Cinema can be used effectively to educate audiences as to corruption within regimes or organisations. It can highlight and explain the intricacies and subterfuge involved in cover ups, crises and corruption. Hell, Michael Moore has built an entire career on it. From All The President’s Men to Spotlight; from Erin Brockovich to Serpico, cinema has been able to recreate the steps taken by those real life heroes out to expose nefarious goings on.
Of course, all of these biopics have their basis very firmly in real stories; real issues. And perhaps that is why they are so effective and shocking. They have a clear story to tell or narrative to follow.
Writer-director Tracy Lucca is behind Dark State, an entirely fictionalised account of an investigative journalist out to expose a cult-like organisation with reaches in Hollywood, the military, big pharma and a number of other influential sectors. And perhaps, because this is an entirely imagined scenario, this is why Dark State fails to draw you in.
The film opens with a bold title card, which states that “The Devil doesn’t come dressed in a red cape and pointy horns. He comes as everything you’ve ever wished for.” The title itself appears to be in Times New Roman – and that should tell you everything about the 90 minute ride you’re about to endure.
Dark State centres around investigative journalist, Alicia (K. O’Rourke), who has returned to her hometown of Hammontown and her old job at the local newspaper. She’s picked up the story of her childhood friend turned Hollywood ingenue, Katie, who is the sole survivor of a recent car crash. The others in the car – a former military intelligence officer with a penchant for mind control; a serial killer; and a multi-millionaire playboy from the world of big pharma – have all died. But just what were those four unlikely bedfellows all doing together in the first place?
From the offset, the film feels rather amateurish. And this isn’t a slight on anything that isn’t a Marvel blockbuster. There are lots of good indie movies out there. It’s just that this isn’t one of them. The cutaways feel like a PowerPoint transition. The soundtrack is so loud that sometimes you can’t hear the dialogue. There are lots of odd “filler” shots of traffic or people in restaurants. The camera work is also all over the place. Tight close ups are incredibly shaky. Mid-shots look like they’ve been shot from below meaning that – if one character is standing and another is sitting – half of the smaller person’s face is out of shot. Entire conversations are filmed from the back of the speaker’s head.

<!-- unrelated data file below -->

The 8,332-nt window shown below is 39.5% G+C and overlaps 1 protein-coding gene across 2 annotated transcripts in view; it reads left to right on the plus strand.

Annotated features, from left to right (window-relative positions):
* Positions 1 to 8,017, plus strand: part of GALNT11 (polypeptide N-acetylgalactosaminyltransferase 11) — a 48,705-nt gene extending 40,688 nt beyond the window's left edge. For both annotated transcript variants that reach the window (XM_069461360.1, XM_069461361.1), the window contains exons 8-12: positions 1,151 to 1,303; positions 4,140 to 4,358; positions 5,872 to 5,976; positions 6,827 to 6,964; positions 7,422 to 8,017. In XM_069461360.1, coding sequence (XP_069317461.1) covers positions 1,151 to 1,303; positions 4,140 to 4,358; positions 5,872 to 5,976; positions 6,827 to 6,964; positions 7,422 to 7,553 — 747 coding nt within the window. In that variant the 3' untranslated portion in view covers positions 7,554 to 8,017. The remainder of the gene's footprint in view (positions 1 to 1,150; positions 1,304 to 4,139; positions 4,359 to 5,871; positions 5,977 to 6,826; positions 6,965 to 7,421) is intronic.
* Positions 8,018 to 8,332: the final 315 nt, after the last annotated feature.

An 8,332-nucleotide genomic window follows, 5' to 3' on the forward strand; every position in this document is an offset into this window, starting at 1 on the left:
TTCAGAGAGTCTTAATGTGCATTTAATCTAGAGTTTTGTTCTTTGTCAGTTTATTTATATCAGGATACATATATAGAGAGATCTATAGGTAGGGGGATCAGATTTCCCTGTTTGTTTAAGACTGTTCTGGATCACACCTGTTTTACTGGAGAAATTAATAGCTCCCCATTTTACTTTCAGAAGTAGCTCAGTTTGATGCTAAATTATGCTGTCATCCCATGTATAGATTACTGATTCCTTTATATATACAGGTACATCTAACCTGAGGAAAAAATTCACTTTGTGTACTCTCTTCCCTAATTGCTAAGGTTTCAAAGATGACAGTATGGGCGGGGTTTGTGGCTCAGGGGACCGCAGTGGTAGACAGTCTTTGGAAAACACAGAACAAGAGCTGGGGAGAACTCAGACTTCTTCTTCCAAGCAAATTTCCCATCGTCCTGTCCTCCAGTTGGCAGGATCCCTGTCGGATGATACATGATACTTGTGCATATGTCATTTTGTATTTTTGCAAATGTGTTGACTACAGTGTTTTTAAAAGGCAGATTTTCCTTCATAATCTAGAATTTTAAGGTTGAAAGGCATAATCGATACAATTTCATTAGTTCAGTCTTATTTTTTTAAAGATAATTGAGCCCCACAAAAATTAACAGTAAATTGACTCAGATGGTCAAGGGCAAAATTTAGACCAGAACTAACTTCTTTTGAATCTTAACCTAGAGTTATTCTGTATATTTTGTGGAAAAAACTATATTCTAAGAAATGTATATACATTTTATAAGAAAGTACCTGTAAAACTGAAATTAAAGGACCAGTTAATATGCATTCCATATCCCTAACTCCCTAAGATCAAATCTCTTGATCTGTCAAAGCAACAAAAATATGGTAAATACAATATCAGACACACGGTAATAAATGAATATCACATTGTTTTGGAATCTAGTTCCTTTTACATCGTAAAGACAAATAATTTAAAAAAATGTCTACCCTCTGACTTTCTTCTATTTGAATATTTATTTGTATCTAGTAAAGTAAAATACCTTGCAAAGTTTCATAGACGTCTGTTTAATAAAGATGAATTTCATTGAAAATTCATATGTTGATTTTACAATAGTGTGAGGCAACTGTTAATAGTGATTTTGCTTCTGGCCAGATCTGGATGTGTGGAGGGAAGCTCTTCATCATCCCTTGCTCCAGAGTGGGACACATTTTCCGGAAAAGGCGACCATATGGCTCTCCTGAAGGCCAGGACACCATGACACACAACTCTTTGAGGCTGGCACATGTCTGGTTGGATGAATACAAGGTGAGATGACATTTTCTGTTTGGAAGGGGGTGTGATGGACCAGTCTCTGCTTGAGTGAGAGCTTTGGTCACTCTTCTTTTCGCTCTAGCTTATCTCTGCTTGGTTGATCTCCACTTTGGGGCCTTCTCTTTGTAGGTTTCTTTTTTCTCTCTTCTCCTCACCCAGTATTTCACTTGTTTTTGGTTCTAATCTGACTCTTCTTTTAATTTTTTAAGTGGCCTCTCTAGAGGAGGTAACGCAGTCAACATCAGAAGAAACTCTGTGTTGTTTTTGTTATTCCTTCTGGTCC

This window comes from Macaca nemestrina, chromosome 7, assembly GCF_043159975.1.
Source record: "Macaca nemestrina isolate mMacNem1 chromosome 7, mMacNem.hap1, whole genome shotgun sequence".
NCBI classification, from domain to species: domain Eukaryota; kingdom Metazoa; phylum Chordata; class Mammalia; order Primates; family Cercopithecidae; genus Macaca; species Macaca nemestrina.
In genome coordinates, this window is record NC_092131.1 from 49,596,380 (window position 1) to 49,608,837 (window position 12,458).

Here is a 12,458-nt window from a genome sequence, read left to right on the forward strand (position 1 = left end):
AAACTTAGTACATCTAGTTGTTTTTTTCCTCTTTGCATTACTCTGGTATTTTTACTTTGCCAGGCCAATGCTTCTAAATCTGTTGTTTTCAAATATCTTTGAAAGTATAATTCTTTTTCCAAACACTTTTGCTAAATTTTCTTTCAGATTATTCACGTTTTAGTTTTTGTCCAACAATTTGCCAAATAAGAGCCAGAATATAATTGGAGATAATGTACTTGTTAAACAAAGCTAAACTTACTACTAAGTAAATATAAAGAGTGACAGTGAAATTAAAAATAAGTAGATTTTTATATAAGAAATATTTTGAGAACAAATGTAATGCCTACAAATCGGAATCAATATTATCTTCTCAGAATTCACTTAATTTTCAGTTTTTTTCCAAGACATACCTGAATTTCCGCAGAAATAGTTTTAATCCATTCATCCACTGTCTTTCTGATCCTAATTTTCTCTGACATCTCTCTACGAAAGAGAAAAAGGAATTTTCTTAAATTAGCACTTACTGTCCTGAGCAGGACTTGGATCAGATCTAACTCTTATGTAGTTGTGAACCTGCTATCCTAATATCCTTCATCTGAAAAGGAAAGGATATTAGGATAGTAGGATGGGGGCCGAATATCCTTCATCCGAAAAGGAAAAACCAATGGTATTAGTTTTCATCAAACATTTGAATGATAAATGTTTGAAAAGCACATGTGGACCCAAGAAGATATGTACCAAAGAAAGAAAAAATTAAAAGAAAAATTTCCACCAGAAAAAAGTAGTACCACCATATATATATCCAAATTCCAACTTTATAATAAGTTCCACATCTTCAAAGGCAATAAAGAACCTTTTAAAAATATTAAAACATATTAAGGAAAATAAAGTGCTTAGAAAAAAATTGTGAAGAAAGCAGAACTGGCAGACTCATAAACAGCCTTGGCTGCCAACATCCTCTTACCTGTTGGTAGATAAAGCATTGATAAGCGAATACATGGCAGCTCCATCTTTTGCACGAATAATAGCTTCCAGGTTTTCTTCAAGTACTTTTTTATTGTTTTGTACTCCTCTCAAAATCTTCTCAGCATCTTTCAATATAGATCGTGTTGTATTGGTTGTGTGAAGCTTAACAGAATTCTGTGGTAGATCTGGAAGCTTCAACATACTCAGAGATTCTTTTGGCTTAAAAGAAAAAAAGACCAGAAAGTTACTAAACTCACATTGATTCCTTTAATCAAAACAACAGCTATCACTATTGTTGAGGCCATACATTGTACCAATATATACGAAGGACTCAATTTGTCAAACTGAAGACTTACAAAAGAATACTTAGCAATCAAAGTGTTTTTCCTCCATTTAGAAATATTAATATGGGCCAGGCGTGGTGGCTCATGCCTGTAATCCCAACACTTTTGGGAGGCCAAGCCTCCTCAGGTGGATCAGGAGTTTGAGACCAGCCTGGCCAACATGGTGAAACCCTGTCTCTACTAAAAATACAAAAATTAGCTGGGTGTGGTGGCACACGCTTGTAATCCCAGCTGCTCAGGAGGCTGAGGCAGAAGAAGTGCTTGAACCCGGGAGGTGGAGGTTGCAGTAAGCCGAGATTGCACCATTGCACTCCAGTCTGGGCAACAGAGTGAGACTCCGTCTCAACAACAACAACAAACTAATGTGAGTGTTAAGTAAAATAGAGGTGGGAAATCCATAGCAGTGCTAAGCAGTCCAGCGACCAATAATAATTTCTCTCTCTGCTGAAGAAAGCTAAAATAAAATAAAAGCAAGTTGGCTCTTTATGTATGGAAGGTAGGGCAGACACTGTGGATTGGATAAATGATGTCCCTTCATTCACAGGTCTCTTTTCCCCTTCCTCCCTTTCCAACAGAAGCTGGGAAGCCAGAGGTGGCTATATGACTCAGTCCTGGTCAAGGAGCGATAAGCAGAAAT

There is also too much reliance on cliches and tropes – most notably a research montage complete with yards of red string – both visually and in terms of script – someone actually brings a guitar to visit Katie in hospital to signify that they are in a band, at one point. The dialogue attempts to sound complex and mysterious, but it never really delivers. There are lots of gazes into the mid-distance and talk about rich people stepping on the “little folk” or everything coming “at a price”. There are attempts at grounding the film in reality – references to Weinstein and Epstein, for example – but it just feels shoe-horned in.
The plot is also really all over the place. It’s still unclear as to whether the plot Katie was involved in was a satanic cult, something to do with the government, an attempt at mind control or an actual pact with the Devil. All of these ideas were tossed around without consequence. The highlight, however, was the super clunky way in which Alicia’s entire back story was revealed. Adorno – a man constantly bathed in red light to let you know he’s evil – breaks into her home (cue no reaction from Alicia) and just word vomits her entire life. It’s odd, it doesn’t move the plot forward and it’s not as menacing as it thinks.
The lack of menace and mystique also stems from the cast themselves. No one ever acts frightened or threatened, despite hints at a nefarious global cult operating within the town. With the exception of newspaper editor, Rusty (Nicholas Baroudi), it all feels a bit cringy and “Acting with a capital A.” Not everyone can be Meryl Streep, of course, but when almost everyone in the cast feels like they are reading their lines off their hands, it is really noticeable.
Honestly, Dark State feels like a really bad Reddit thread. There are far too many ideas thrown out there and nothing is ever followed through. Is it a cult? Is it the government? Why is a former child star living in a run down shed? Why did Rusty ask for a selfie after he and Alicia kissed? Nothing is explained. But, if you’ve made it to the end, chances are you will be so desperate for the credits to roll, that you won’t really care.
Dark State comes to theatres on March 19, 2021 and to TVOD/Digital Platforms on May 4, 2021